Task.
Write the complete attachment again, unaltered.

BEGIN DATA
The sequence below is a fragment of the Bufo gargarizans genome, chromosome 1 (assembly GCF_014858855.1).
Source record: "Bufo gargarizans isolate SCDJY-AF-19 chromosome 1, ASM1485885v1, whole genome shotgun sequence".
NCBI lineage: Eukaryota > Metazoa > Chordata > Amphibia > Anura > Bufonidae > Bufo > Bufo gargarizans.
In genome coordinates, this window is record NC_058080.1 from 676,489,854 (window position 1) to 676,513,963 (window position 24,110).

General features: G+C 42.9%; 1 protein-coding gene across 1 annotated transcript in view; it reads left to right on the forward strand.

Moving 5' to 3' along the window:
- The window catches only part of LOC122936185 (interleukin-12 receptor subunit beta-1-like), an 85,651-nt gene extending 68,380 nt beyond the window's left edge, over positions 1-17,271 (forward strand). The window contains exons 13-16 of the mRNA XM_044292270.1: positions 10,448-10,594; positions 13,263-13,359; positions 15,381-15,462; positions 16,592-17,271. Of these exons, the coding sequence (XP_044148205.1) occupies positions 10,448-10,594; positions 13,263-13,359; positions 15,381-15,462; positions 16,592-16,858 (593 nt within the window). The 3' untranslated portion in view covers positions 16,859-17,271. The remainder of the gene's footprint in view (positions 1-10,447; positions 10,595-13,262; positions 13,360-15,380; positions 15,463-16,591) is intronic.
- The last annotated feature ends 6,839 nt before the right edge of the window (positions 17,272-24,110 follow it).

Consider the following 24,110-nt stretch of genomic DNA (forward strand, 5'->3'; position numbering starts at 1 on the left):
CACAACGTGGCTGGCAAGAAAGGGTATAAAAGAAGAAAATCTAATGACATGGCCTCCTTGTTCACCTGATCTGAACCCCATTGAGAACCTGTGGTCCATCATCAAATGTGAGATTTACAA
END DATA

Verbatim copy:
The sequence below is a fragment of the Bufo gargarizans genome, chromosome 1 (assembly GCF_014858855.1).
Source record: "Bufo gargarizans isolate SCDJY-AF-19 chromosome 1, ASM1485885v1, whole genome shotgun sequence".
NCBI lineage: Eukaryota > Metazoa > Chordata > Amphibia > Anura > Bufonidae > Bufo > Bufo gargarizans.
In genome coordinates, this window is record NC_058080.1 from 676,489,854 (window position 1) to 676,513,963 (window position 24,110).

General features: G+C 42.9%; 1 protein-coding gene across 1 annotated transcript in view; it reads left to right on the forward strand.

Moving 5' to 3' along the window:
- The window catches only part of LOC122936185 (interleukin-12 receptor subunit beta-1-like), an 85,651-nt gene extending 68,380 nt beyond the window's left edge, over positions 1-17,271 (forward strand). The window contains exons 13-16 of the mRNA XM_044292270.1: positions 10,448-10,594; positions 13,263-13,359; positions 15,381-15,462; positions 16,592-17,271. Of these exons, the coding sequence (XP_044148205.1) occupies positions 10,448-10,594; positions 13,263-13,359; positions 15,381-15,462; positions 16,592-16,858 (593 nt within the window). The 3' untranslated portion in view covers positions 16,859-17,271. The remainder of the gene's footprint in view (positions 1-10,447; positions 10,595-13,262; positions 13,360-15,380; positions 15,463-16,591) is intronic.
- The last annotated feature ends 6,839 nt before the right edge of the window (positions 17,272-24,110 follow it).

Consider the following 24,110-nt stretch of genomic DNA (forward strand, 5'->3'; position numbering starts at 1 on the left):
CACAACGTGGCTGGCAAGAAAGGGTATAAAAGAAGAAAATCTAATGACATGGCCTCCTTGTTCACCTGATCTGAACCCCATTGAGAACCTGTGGTCCATCATCAAATGTGAGATTTACAA